In line with previous years North Lands is running a its ambitious annual programme of masterclasses, as well as an two day conference.   The invited artists include the internationally acclaimed Swedish artist, Bertil Vallien, the Canadian Irene Frolic, US based Richard Meitner and the German Gerhard Ribka who will collaborate with the Scottish fine artist, Adrian Wiszniewski.  Vallien’s masterclasses will be based on his long established practice of sandcasting, where negative shapes are cut into sand and filled with hot, molten glass.  Vallien will pass on his techniques, skills and artistic thinking accumulated over a period of forty years, most of which has been spent working with the Swedish glass company, Kosta Boda.  Vallien specialises in making objects such as boat shapes or standing stones and interpretations of the human head and because his glass objects are opaque due t the casting technique, polished areas allow the ingress and egress of light resulting in Vallien’s well known dictum “glass eats light”.  Because of his Viking ancestry, the boat as vessel of discovery is used repeatedly by Vallien as a metaphor for life’s journey and numerous other symbolic meanings

 

Frolic, whose mother was a Polish Jew and a holocaust survivor, came to glass making relatively late in her career but is now recognised as one of Canada’s leading experts in the field.  Like Vallien, the human form and particularly the face is central to her concerns and she has stated that her sculpture is “concerned with the crust of things: with the link between the psychology of the human face and the geology of the enduring rock of our land.  Glass….is made by fire: the fire that animates our soul and that forms the centre of our earth”.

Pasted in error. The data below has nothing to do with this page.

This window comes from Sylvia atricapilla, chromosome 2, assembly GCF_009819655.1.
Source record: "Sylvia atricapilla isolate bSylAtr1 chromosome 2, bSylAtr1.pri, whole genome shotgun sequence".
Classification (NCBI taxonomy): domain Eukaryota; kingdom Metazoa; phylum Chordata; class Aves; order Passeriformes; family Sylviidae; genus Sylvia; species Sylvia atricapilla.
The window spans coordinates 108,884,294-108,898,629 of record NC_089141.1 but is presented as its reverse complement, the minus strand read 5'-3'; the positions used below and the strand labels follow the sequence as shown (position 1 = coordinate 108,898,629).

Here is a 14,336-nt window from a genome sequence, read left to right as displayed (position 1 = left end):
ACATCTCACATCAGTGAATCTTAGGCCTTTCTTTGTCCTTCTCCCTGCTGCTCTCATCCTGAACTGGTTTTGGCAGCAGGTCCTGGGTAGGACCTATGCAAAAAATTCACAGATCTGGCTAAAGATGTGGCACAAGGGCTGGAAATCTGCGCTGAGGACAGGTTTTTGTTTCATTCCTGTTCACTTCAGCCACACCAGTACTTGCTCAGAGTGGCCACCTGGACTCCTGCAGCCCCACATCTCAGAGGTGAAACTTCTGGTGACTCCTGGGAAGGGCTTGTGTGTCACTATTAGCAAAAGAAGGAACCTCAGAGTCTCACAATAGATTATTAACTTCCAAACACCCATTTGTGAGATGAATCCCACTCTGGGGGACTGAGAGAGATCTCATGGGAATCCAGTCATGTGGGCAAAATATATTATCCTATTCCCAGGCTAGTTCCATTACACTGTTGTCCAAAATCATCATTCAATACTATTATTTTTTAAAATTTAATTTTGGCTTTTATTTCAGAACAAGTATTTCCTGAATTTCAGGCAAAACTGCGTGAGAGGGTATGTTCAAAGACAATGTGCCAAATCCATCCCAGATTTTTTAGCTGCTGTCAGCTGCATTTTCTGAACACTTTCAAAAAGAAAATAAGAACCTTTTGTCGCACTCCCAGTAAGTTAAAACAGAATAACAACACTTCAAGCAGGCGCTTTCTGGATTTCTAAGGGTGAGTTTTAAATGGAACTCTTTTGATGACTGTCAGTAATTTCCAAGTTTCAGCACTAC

Although Ribka and Wiszniewski come from separate disciplines they are united in the way in which they use glass as a medium of expression.  Both artists paint figuratively on the surface of glass but up until now Wiszniewski has worked only on a large architectural scale so this collaboration should result in giving him the opportunity to work in a more intimate way on a much smaller scale.

 

An important aspect of the Northlands programme is a two day conference (held to coincide with the fortnight of masterclasses) which will reflect on themes drawn form its title ‘Figuratively Speaking’ here a number of speakers including Vallien, Wiszniewski and Ribka will give illustrated lectures on their own particular approaches to working in glass.  The conference has attracted a widespread audience from all areas of the arts and beyond and will undoubtedly serve to place the North Lands agenda evenly more firmly on the international map.

 

 

  • Dan Klein’s ‘Artists in Glass’ is published by Michael Beazley, price £35.00